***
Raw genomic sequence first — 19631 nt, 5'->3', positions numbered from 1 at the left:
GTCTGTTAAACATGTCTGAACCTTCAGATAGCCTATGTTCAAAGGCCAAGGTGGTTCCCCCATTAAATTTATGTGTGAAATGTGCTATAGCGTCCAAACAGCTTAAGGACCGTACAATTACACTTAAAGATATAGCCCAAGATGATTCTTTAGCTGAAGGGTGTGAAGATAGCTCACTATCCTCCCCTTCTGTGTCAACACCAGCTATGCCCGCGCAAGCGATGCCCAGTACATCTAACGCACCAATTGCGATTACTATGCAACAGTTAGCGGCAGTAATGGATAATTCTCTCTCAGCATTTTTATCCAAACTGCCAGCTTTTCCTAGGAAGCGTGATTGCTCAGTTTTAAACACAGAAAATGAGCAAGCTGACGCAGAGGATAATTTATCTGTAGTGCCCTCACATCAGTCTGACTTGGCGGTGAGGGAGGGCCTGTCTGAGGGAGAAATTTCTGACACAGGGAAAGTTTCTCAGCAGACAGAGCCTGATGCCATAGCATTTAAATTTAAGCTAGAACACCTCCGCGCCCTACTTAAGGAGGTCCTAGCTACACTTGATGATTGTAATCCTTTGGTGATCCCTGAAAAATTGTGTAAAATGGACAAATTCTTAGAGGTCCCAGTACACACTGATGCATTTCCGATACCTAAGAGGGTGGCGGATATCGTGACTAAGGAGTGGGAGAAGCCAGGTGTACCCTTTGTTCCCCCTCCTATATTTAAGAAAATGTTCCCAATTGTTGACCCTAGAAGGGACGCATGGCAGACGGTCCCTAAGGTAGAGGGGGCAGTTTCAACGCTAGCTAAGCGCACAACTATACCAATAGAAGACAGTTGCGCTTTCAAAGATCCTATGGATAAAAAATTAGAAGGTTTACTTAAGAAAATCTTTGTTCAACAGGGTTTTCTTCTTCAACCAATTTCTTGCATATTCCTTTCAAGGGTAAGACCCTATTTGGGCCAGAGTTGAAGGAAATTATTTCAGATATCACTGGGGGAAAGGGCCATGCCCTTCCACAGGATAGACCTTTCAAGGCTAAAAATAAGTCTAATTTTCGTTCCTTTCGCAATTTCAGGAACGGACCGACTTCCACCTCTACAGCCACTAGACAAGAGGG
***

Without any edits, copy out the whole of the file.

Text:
Raw genomic sequence first — 19631 nt, 5'->3', positions numbered from 1 at the left:
GTCTGTTAAACATGTCTGAACCTTCAGATAGCCTATGTTCAAAGGCCAAGGTGGTTCCCCCATTAAATTTATGTGTGAAATGTGCTATAGCGTCCAAACAGCTTAAGGACCGTACAATTACACTTAAAGATATAGCCCAAGATGATTCTTTAGCTGAAGGGTGTGAAGATAGCTCACTATCCTCCCCTTCTGTGTCAACACCAGCTATGCCCGCGCAAGCGATGCCCAGTACATCTAACGCACCAATTGCGATTACTATGCAACAGTTAGCGGCAGTAATGGATAATTCTCTCTCAGCATTTTTATCCAAACTGCCAGCTTTTCCTAGGAAGCGTGATTGCTCAGTTTTAAACACAGAAAATGAGCAAGCTGACGCAGAGGATAATTTATCTGTAGTGCCCTCACATCAGTCTGACTTGGCGGTGAGGGAGGGCCTGTCTGAGGGAGAAATTTCTGACACAGGGAAAGTTTCTCAGCAGACAGAGCCTGATGCCATAGCATTTAAATTTAAGCTAGAACACCTCCGCGCCCTACTTAAGGAGGTCCTAGCTACACTTGATGATTGTAATCCTTTGGTGATCCCTGAAAAATTGTGTAAAATGGACAAATTCTTAGAGGTCCCAGTACACACTGATGCATTTCCGATACCTAAGAGGGTGGCGGATATCGTGACTAAGGAGTGGGAGAAGCCAGGTGTACCCTTTGTTCCCCCTCCTATATTTAAGAAAATGTTCCCAATTGTTGACCCTAGAAGGGACGCATGGCAGACGGTCCCTAAGGTAGAGGGGGCAGTTTCAACGCTAGCTAAGCGCACAACTATACCAATAGAAGACAGTTGCGCTTTCAAAGATCCTATGGATAAAAAATTAGAAGGTTTACTTAAGAAAATCTTTGTTCAACAGGGTTTTCTTCTTCAACCAATTTCTTGCATATTCCTTTCAAGGGTAAGACCCTATTTGGGCCAGAGTTGAAGGAAATTATTTCAGATATCACTGGGGGAAAGGGCCATGCCCTTCCACAGGATAGACCTTTCAAGGCTAAAAATAAGTCTAATTTTCGTTCCTTTCGCAATTTCAGGAACGGACCGACTTCCACCTCTACAGCCACTAGACAAGAGGG